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Oxford

Frederick Douglas How

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Book Excerpt: 
. . .r, an old, old man in threadbare gown and leathern girdle, keeping up as well as he can with the rest. They pass along what is now called Cornmarket Street, and under the Bocardo gateway, where is St. Michael's Church, and as they get close beneath the prison each casts a look upwards if he should see Archbishop Cranmer at the window.

OXFORD FROM HEADINGTON HILL

So they go on a few yards more till the city ditch is reached, which now is Broad Street. There are the crowd, the faggots, and the stake. No time is lost. Cheerfully they two embrace and strip themselves for death. The chains secure them to the posts. The bags of gunpowder are hung around their necks. They loudly commend their souls to God. Soon comes release to the aged Latimer. The flames have leapt up to the powder, and in a moment his sufferings are done. Not so merciful is the end of his brother martyr. Slowly, with shocking agony, his lower lim. . . Read More

Community Reviews

Fateful re-read 5/4/18

This is one of my all-time favorite books. From the clever phrases and deep PTSD exasperation to the total eventual collapse of the space-time continuum because of a freaking cat to THE BISHOP'S BIRD-STUMP, I find myself chortling nearly twenty years after the first read an...more

Oh, dear. Every time I see the title of this book it makes me feel anxious. I am almost ashamed to say this in public, but I will be brave: I didn't like it.

I know. Everyone loves it and I can't explain why I don't. Normally I love all the elements that make up this book: time travel, romance, t...more

Two weeks ago I'd not heard of Connie Willis or of this novel. It came into my life because I randomly clicked through to this article in The Guardian when I was looking for something completely different. Had I done my random clicking pre-Goodreads, I may well have passed on this novel, because...more

Christmas 2010: I realised that I had got stuck in a rut. I was re-reading old favourites again and again, waiting for a few trusted authors to release new works. Something had to be done.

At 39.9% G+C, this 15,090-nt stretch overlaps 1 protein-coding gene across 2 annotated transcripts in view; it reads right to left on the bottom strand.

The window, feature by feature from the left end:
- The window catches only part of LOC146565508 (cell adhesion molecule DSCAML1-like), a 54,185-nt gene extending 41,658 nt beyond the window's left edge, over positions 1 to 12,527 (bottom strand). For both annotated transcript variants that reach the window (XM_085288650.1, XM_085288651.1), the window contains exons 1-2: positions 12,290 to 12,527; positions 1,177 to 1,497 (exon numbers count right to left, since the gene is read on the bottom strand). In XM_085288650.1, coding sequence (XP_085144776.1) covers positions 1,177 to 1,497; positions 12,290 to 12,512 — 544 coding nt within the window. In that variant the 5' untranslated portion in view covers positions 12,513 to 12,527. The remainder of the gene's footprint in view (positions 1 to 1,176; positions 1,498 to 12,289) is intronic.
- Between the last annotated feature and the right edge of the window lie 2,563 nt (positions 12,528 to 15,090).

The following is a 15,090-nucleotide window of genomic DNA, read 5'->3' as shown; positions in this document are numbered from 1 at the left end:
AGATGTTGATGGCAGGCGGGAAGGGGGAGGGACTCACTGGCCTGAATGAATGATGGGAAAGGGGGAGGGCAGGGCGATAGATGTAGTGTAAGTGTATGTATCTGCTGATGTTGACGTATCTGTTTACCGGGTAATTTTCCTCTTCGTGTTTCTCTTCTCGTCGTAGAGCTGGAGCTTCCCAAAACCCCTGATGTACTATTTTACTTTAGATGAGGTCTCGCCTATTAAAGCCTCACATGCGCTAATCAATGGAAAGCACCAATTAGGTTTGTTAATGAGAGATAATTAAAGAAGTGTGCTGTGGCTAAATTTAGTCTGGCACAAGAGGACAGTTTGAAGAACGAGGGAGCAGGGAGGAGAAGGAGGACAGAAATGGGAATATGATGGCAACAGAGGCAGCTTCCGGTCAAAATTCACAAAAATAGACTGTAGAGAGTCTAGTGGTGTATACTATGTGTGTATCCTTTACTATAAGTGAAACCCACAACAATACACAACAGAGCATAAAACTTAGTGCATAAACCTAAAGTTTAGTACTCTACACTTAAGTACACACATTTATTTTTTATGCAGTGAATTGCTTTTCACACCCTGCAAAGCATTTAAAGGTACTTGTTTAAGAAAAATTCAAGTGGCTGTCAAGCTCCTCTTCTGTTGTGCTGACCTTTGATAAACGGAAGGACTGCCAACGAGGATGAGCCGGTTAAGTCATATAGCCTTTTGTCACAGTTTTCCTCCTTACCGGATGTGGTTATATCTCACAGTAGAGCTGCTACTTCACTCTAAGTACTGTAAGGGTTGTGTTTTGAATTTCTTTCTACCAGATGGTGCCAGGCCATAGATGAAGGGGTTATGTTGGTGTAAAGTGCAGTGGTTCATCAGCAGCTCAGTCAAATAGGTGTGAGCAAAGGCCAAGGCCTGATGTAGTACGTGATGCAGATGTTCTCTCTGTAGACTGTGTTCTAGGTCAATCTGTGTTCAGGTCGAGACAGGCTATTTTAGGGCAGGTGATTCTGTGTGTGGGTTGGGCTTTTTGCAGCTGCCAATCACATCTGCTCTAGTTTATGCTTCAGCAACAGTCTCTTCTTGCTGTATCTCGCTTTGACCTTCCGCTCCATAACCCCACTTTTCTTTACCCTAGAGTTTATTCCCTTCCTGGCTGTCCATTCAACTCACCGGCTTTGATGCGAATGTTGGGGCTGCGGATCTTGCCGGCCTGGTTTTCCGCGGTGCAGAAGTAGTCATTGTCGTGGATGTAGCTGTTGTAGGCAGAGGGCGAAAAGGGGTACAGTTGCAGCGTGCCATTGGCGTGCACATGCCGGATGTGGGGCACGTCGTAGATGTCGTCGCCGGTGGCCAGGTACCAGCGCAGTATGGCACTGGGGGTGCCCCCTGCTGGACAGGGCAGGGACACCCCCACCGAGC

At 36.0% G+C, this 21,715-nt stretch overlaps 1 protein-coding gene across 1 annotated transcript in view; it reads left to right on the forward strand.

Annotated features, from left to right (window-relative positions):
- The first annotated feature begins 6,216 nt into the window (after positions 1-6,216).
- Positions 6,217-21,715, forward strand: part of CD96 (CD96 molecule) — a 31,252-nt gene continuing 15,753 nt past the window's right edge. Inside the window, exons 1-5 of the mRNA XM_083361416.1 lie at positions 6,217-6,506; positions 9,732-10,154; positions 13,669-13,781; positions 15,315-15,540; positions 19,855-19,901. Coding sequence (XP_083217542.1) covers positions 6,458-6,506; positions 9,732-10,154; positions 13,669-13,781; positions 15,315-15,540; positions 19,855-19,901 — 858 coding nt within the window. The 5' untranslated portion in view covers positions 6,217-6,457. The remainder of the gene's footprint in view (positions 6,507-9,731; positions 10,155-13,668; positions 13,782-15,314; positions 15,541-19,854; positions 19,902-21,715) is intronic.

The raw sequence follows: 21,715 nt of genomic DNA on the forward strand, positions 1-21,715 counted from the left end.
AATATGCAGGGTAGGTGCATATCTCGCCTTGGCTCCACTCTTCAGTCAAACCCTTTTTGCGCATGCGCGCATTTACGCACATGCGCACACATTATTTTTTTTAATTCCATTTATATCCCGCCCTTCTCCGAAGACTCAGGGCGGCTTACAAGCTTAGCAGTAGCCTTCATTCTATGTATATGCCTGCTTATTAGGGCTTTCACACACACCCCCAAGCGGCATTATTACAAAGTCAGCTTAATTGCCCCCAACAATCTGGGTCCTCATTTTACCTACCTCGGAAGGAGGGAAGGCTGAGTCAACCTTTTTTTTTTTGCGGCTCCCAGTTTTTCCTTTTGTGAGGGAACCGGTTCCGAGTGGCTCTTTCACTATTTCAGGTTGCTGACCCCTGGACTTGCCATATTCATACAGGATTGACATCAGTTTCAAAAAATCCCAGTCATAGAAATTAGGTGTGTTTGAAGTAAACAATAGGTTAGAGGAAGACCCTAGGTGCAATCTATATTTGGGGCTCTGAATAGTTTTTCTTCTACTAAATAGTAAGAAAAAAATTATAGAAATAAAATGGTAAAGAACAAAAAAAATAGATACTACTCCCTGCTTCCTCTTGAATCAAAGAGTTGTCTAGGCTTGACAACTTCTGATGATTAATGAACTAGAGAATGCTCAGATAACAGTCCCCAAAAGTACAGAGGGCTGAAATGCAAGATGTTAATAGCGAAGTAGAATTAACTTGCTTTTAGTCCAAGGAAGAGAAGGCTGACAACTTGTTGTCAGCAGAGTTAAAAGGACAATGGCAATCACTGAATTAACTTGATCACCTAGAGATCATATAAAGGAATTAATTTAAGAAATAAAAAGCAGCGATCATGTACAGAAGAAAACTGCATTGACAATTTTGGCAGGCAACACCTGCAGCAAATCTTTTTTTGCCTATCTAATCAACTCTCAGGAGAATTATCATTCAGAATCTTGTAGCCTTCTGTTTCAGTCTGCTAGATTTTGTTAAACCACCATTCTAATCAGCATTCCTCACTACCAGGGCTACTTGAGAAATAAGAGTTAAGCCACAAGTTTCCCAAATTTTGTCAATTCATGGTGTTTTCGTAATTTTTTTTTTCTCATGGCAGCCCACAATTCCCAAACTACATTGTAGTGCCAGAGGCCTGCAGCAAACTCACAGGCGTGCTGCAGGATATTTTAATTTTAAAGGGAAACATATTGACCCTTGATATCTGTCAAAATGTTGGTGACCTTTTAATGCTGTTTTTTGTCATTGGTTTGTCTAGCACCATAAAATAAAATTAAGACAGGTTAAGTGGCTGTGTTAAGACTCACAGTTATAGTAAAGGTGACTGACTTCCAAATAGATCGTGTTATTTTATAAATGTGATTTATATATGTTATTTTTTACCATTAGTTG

On the spur of the moment I set myself a challenge, to read every book to have won the Locus Sci-Fi award. T...more

We all like a good laugh don’t we? But for me, comedy works best in TV shows or movies. Humour in print works best in shorter formats, like cartoon strips or magazine articles. I tend to find “comic novels” (not to be confused with graphic novels) problematical. The trouble is I keep expecting to...more

This is the second story about the Oxford Time Travel Institute. It is only loosely connected to the first, namely through Mr. Dunworthy, whom we know from book 1. And wasn't I glad about that (the first book and I didn't get along too splendidly).

It is 2057 (thus, a few years after the first boo...more

A most entertaining adventure where Oxford dons get to meddle with time travel and a chance for the author to exercise her wit and to pay homage to great British authors. Everything is thrown into the pot - from ancient Greek battles to the decisions that sealed the fate of Napoleon at Waterloo,...more

First, know that I am deeply biased when it comes to this book: it's got time travel, which I love with a love that is more than love, and it's got Cyril, who I love with a love that makes my time travel love look like a Tuesday afternoon romance. Plus, it's inspired by - and references, oh my go...more

• Previous rating: 5 stars *eyerolls at her 2015 Self of Despicable Book Taste and Total Lack of Judgement*
• New rating: 20 million stars. And a half.

➽ And the moral of this rerererererereread is: Connie Willis’ amazingly clever writing + one of the most beautifully constructed tale ever + the to...more

If ever there was a symphony as book (Beethoven's 8th?), it would be this one. Like a symphony, To Say Nothing is a wonderful composite that is almost impossible to deconstruct. In many books, there might be a chapter that stands out, whether due to brilliance or failure; this is largely a harmon...more

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